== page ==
Landloard/Tenant Q&A: DARLENE HIGA (RA), MPM, RMP – Hawaii Real Estate – A complete listing of Hawaii Homes on Oahu Honolulu
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Landloard/Tenant Q&A: DARLENE HIGA (RA), MPM, RMP

Property Manager,
Property Profiles, Inc.
President, Oahu Chapter
National Association of Residential Property Managers

Q. I have been hearing a lot about a housing crisis in our state. Can you let me know your thoughts on this?

A. Right now we are facing a housing crisis. There is a lack of inventory, a pent up demand, and no real solution in sight. Our state and city officials know this and are fearful that if we don’t do something soon, our homeless population will only increase as more and more families get priced out of the market. Affordable housing will become more of a problem due to the lack of affordable housing inventory (especially rental inventory from the private sector) and as demand for housing continues to increase.

Think about it, with the price of construction going through the roof, and land prices soaring, it will be difficult for any investor to build new apartments, homes, or even remodel units for rental housing and make the numbers work. Along with that, all other costs are increasing such as water, sewer, electric, materials, labor, & especially property taxes (e.g. Residential A property on Oahu).

Tenants are beginning to feel the pressure as landlords pass those costs on to them in the form of higher rents. Last year, we tracked rentals around the island of Oahu and saw a 5% to 10% increase in prices. We project the same increases for 2016. Incomes have not risen at those same percentages, thus tenants are spending more of their income towards housing.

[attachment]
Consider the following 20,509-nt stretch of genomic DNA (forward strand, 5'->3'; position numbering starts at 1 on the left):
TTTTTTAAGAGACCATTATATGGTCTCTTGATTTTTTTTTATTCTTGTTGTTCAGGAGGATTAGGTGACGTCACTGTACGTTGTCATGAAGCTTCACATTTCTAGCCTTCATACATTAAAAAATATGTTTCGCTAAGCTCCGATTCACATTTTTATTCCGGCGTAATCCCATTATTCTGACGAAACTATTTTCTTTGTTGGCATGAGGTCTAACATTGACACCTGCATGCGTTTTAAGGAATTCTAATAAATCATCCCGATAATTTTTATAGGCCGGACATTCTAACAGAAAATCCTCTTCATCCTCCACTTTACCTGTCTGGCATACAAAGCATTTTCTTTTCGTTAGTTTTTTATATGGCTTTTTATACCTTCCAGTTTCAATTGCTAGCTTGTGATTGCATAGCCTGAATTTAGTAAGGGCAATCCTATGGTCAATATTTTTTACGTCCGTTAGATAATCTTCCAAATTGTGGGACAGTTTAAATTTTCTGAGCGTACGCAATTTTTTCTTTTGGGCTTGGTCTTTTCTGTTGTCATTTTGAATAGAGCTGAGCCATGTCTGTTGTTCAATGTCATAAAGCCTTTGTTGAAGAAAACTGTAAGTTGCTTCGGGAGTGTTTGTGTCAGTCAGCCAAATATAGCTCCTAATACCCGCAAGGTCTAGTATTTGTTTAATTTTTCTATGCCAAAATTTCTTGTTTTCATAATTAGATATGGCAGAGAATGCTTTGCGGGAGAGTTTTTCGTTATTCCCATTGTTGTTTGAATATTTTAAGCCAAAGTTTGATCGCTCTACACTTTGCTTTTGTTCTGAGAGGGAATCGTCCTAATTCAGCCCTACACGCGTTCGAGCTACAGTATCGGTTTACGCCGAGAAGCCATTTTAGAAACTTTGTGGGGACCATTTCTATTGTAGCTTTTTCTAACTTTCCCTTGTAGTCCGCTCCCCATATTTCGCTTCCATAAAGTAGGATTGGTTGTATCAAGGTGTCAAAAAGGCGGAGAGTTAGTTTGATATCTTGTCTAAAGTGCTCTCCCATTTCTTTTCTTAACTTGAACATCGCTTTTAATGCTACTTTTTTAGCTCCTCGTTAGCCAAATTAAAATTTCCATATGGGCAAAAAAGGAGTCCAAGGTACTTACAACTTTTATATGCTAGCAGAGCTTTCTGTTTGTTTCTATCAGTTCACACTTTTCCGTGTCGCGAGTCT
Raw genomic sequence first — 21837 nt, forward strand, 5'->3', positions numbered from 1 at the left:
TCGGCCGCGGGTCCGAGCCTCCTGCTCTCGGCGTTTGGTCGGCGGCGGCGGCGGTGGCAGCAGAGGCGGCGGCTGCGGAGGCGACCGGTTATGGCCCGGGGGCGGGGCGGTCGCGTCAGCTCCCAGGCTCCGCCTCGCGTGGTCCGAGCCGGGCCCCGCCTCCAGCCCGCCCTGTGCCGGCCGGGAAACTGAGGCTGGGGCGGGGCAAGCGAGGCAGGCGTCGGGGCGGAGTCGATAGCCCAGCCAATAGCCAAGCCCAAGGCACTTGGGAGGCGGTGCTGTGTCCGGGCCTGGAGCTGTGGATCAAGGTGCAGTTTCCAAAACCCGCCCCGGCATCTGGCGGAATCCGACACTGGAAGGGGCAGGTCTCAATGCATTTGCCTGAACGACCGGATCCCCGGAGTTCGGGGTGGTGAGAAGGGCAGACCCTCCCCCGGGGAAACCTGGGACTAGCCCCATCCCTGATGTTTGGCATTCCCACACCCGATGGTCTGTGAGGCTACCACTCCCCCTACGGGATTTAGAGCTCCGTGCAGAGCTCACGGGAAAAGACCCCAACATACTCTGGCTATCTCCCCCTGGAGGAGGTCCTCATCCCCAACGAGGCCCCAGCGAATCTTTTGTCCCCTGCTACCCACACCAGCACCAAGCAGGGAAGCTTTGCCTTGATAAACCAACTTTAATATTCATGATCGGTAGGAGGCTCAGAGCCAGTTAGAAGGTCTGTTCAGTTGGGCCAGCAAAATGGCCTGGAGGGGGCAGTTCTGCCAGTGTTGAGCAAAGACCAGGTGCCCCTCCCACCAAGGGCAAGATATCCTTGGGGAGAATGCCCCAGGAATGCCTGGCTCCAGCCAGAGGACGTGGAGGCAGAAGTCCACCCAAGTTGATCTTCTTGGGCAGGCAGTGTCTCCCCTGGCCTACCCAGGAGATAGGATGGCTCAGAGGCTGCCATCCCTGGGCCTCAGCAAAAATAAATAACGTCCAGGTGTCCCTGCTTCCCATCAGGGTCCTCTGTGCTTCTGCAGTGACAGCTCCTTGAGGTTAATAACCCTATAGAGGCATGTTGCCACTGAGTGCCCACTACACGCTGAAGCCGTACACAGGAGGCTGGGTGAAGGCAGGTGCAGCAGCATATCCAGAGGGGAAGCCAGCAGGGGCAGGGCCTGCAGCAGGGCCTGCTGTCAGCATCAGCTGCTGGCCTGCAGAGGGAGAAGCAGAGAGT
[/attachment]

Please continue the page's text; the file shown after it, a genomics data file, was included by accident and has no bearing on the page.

The median household income in 2014 was around $69,592 per DBEDT’s last publication. Today, you could assume it’s a little higher, but not by much. An ideal family budget should have no more than 25% 35% spent on housing. That factors out to around $1,450 $2,040 a month. Right now in Honolulu, the average rents are way above those prices with some neighborhoods commanding averages well over $2,000 to $4,000 a month. This disparity and gap are only growing larger and the lower price ranges are being eliminated. $600 to $800 rent prices are for the most part being phased out.

I commend those landlords who are keeping their rents low –without you, there definitely would be more homeless living on our sidewalks. For those landlords who are raising rents, I would caution you to be aware of the average household income, and be aware that there is only so much one can pay for housing. Yes, there is a demand, but if you just don’t have the money, you can’t pay it even if you wanted to without jeopardizing your budget.

There is some relief in sight with a few affordable rental projects soon to be built, and with Hoopili and Koa Ridge now cleared for development. But even with those projects coming online, we are nowhere close to meeting the housing needs of this state.

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